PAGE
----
Thunderbird grad uses degree to propel venture of serving communities in need

May 2, 2022

Editor's note: This story is part of a series of profiles of notable spring 2022 graduates.

Ashraf A. Ismail began his Master of Global Management (MGM) at the Thunderbird School of Global Management at Arizona State University the way many did — online during the thick of the COVID-19 pandemic. However, he still found himself connected to — and inspired by — his classmates from around the world. Ashraf Atif Ismail Abdelrazig Ashraf A. Ismail graduates this spring with a Master in Global Management from the Thunderbird School of Global Management at ASU. Download Full Image

“The whole student body was joining from different time zones, but the program was still so seamless and smooth. Everyone was still engaged and didn’t skip a beat,” the Thunderbird SHARE Fellow said. “It was then when I knew the Fourth Industrial Revolution isn’t something that is just talked about here — rather, it is truly pioneered.”

As a native of Sudan and the son of a political refugee, Ismail is passionate about using his MGM to further serve communities in need and provide quality education to refugees. He founded Knowledge Ark (KnowArk), a startup that helps refugees thrive educationally and earn a globally recognized high school diploma, receive vocational training or learn a new language.

He also notes Thunderbird and ASU’s 100 Million Learners Initiative as something he hopes to contribute to in the future. Read on for more.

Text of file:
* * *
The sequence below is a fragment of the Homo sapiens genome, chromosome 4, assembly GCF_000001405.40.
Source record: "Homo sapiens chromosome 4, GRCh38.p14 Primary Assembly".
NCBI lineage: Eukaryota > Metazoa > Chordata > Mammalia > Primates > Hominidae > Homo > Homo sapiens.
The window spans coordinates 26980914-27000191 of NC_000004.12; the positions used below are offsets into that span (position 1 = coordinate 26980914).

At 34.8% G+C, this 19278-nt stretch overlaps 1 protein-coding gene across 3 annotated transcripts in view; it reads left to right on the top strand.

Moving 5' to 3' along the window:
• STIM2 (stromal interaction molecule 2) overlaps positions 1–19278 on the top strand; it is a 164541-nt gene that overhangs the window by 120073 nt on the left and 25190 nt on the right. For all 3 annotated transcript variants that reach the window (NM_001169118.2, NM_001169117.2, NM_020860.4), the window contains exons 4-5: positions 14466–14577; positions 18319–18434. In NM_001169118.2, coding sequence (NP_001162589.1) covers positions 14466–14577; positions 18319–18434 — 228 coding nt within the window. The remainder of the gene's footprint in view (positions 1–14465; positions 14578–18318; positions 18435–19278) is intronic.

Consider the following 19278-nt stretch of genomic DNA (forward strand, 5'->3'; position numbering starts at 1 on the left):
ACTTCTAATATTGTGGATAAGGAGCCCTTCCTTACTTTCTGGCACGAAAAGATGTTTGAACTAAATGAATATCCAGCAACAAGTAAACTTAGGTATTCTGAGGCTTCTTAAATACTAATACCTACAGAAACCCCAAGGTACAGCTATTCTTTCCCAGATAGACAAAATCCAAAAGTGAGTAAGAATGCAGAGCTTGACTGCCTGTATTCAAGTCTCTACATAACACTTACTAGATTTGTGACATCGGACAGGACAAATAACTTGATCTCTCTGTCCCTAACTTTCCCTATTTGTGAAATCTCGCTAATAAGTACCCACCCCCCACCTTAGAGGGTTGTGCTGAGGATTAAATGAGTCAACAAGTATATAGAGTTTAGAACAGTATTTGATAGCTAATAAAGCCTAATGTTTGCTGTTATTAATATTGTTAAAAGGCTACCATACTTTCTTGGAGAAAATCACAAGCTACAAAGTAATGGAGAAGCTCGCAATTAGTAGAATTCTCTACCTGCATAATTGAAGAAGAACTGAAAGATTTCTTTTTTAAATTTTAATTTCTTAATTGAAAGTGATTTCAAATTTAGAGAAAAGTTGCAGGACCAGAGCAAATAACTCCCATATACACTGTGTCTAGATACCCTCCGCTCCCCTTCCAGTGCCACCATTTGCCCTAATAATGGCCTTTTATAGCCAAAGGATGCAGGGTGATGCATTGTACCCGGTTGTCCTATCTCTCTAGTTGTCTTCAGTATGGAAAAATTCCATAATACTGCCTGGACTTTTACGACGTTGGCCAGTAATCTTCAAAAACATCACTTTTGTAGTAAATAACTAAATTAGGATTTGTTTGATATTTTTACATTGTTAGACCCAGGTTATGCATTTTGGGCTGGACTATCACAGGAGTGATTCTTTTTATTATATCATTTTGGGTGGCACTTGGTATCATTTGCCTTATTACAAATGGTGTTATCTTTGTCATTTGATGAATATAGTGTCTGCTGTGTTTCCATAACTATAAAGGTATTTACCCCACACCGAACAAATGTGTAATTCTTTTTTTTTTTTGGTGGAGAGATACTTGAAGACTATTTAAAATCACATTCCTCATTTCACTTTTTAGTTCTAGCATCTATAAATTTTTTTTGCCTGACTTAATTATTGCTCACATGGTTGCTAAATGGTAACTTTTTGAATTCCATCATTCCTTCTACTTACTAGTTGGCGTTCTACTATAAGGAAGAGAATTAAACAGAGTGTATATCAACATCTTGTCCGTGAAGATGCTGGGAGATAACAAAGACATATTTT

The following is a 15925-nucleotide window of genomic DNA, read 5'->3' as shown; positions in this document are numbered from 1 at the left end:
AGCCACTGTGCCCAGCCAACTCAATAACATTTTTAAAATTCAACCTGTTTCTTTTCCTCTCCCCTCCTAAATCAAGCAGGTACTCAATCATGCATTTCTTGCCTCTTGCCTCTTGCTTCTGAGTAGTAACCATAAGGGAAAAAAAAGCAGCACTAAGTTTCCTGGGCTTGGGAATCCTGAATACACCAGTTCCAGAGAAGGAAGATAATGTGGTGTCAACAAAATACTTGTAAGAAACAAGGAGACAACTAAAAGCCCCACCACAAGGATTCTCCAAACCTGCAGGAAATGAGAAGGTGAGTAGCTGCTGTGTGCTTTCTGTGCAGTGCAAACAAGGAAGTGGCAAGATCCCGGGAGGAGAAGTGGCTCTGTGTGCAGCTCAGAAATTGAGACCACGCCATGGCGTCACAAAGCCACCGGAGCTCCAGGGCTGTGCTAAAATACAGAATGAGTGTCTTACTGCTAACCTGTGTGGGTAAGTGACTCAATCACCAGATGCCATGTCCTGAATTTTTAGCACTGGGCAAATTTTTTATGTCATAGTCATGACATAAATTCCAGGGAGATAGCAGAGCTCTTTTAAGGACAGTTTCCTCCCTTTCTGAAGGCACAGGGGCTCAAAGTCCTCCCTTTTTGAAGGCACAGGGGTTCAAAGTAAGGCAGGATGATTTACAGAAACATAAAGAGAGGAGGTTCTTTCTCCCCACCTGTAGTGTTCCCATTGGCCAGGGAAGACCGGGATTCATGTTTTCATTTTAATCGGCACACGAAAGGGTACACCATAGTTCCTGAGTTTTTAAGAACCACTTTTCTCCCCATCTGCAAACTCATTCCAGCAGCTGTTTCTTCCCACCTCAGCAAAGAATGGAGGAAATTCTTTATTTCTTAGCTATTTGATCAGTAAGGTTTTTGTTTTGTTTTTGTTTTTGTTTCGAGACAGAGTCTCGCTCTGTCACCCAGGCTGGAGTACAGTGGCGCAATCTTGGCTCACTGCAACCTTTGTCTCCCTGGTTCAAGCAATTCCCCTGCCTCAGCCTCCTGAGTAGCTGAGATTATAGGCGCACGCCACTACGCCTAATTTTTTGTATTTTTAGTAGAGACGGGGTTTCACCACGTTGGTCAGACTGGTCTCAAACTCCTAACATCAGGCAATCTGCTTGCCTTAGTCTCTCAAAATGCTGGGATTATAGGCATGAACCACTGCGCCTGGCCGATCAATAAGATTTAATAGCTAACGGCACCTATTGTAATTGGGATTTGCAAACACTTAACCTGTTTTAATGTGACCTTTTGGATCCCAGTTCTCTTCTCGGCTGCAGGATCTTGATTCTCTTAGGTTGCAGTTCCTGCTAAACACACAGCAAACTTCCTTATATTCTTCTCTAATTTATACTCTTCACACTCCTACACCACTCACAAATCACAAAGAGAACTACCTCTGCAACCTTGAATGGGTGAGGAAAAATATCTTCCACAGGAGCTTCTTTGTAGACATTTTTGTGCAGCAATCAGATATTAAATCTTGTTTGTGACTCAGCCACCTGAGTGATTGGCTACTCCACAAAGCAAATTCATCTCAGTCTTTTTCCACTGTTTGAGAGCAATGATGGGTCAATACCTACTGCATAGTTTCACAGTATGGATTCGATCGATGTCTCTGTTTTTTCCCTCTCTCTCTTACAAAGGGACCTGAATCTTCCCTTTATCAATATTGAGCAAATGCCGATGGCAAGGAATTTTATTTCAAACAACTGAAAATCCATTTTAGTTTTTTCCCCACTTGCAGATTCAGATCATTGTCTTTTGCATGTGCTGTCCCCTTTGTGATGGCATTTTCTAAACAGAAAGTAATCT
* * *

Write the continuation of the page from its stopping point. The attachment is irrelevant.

Question: Where are you from and why did you decide to enroll at Thunderbird? 

Answer: I’m from Sudan, and I joined Thunderbird after my childhood friend (since the fourth grade) recommended it. He’s also an alumnus who always spoke greatly about his experience. He often describes his experience as life-changing. After having gone through the program, I can see what he means because this school has truly changed my life. 

Q: What do you love about being a T-bird?

A: Grace and humility. Despite being a No. 1-ranked program, everyone is so humble and hard-working. They want to live up to the ranking more than they want to brag about it. Each and every T-bird wants to give back to the school as much as they want to take from it.

Q: If someone gave you $40 million to solve one problem on our planet, what would you tackle?

A: I run (KnowArk) that is poised to give access to education to 250,000 refugees by 2030. If I had $40 million, I’d definitely use that money to accelerate our mission and further contribute to the 100 Million Learners Initiative the university embarked on.

Q: What has your experience at Thunderbird been like?

A: Thunderbird is truly a microcosm of the world. As someone who’s from Sudan, I’d be in a classroom where the person to my right is from Peru, the one to my left is from Japan, the one in front of me is from the Netherlands and the one behind me is from Australia. However, they are all relentlessly trying to find ways to collaborate and learn from one another. It is the true embodiment of the school’s motto: “Borders frequented by trade seldom need soldiers.” The experience at Thunderbird isn’t just “one-liners” that are used for marketing purposes; rather, it is a holistic experience that these one-liners try to capture a very small part of.